Website of the German Lost Art Foundation

Background

The ‘Schwabing Art Trove’ Task­force was found­ed in Novem­ber 2013 af­ter the dis­cov­ery of an art find in the apart­ment of Cor­nelius Gurlitt (1932–2014) in Schwabing, Mu­nich, was made pub­lic. The Task­force end­ed its work on 31.12.2015 as orig­i­nal­ly agreed in its ini­tial man­date. Its man­date was to de­ter­mine the prove­nance of the art­works dis­cov­ered in Mu­nich as well as those found in Salzburg in 2014.

Be­cause Cor­nelius Gurlitt’s fa­ther, Dr. Hilde­brand Gurlitt (1895–1956), had been com­mis­sioned as an art deal­er dur­ing the Nazi pe­ri­od to ‘dis­pose’ of ‘de­gen­er­ate’ art­works and had been one of the fore­most art buy­ers for lead­ing Na­tion­al So­cial­ists, it was nec­es­sary to clar­i­fy whether any of the works in his col­lec­tion were loot­ed from their for­mer own­ers by the Nazi regime be­tween 1933 and 1945.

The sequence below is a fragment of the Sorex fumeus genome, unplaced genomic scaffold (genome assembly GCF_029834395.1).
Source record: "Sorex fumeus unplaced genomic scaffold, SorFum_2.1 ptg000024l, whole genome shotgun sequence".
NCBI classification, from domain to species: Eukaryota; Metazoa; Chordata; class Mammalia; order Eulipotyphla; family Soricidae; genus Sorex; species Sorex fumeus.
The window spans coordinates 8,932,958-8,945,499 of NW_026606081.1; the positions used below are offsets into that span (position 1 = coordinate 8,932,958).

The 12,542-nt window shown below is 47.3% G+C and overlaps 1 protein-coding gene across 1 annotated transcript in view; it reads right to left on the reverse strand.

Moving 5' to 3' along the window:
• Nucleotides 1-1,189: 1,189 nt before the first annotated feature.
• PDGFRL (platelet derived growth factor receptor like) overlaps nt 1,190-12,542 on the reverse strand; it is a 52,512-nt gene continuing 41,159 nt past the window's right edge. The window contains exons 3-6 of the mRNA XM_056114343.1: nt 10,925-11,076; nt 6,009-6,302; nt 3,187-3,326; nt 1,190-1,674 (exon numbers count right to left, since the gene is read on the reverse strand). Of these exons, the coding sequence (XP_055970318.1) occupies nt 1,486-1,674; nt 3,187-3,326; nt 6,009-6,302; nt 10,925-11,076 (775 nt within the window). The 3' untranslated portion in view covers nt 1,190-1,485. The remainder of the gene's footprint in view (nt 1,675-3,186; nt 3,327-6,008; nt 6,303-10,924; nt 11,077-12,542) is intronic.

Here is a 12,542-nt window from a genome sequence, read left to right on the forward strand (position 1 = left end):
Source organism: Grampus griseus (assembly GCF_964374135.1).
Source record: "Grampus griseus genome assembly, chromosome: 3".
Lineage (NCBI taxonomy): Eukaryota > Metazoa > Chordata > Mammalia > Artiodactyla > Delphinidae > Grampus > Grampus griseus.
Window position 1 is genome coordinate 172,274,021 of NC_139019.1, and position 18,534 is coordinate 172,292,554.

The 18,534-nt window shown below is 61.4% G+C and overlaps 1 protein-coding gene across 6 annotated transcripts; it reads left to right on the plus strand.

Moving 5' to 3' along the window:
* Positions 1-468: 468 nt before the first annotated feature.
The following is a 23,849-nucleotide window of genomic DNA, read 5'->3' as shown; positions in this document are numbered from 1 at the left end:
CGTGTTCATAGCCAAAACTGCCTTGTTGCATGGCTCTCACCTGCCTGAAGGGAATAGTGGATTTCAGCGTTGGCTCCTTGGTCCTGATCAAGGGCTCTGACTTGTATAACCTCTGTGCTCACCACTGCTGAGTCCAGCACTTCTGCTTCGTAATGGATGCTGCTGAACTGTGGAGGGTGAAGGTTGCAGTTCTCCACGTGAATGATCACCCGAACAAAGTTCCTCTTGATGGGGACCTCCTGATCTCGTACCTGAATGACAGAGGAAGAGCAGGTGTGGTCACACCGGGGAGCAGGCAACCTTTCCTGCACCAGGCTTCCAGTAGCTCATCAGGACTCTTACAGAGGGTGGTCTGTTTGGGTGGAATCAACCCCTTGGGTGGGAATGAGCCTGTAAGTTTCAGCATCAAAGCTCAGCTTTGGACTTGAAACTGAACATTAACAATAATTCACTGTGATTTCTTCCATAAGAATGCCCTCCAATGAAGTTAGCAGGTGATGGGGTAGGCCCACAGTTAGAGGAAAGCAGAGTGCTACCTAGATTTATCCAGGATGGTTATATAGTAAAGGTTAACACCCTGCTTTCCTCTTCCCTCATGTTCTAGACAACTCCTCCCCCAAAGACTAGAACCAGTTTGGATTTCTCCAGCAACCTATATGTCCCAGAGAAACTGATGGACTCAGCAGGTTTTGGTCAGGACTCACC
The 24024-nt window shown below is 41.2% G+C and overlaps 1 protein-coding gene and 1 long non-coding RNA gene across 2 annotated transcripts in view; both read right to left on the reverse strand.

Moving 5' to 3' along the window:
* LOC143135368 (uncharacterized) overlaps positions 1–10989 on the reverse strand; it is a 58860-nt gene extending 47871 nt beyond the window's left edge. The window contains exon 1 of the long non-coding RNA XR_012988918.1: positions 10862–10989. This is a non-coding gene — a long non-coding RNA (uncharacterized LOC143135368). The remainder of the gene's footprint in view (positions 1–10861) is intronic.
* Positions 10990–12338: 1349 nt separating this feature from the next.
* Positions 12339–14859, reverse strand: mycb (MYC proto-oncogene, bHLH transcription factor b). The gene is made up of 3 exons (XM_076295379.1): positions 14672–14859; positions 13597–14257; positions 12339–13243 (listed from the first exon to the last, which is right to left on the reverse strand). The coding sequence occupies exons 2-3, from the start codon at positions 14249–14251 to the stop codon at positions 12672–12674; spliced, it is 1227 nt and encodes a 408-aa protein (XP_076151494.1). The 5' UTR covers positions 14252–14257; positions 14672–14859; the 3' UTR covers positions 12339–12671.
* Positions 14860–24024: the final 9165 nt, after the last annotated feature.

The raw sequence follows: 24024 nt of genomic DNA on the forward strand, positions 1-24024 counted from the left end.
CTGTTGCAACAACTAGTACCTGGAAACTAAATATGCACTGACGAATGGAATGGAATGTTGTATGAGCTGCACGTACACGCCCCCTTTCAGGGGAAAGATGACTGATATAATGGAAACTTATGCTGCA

In April 2014, Cor­nelius Gurlitt signed an agree­ment with the Ger­man gov­ern­ment and the Free State of Bavaria (Ger­man ver­sion on­ly), in which he agreed to the con­tin­u­a­tion of the prove­nance re­search work and com­mit­ted to find­ing fair and just so­lu­tions, in par­tic­u­lar, to the resti­tu­tion of Nazi-loot­ed art in ac­cor­dance with the Wash­ing­ton Prin­ci­ples. Pri­or to Cor­nelius Gurlitt’s death in May 2014, he named the Stiftung Kun­st­mu­se­um Bern as his sole heir. In Novem­ber 2014, the Stiftung Kun­st­mu­se­um Bern, in its ca­pac­i­ty as his tes­ta­men­tary ben­e­fi­cia­ry, al­so reached an agree­ment with the Ger­man gov­ern­ment and the Free State of Bavaria (Ger­man ver­sion on­ly) to con­tin­ue the prove­nance re­search and to resti­tute any art­works that were loot­ed by the Nazis.

Fur­ther in­for­ma­tion on the ‘Schwabing Art Trove’ Task­force

Fi­nal Re­port of the ‘Schwabing Art Trove’ Task­force from 12 Jan­uary 2016 (Ger­man ver­sion on­ly)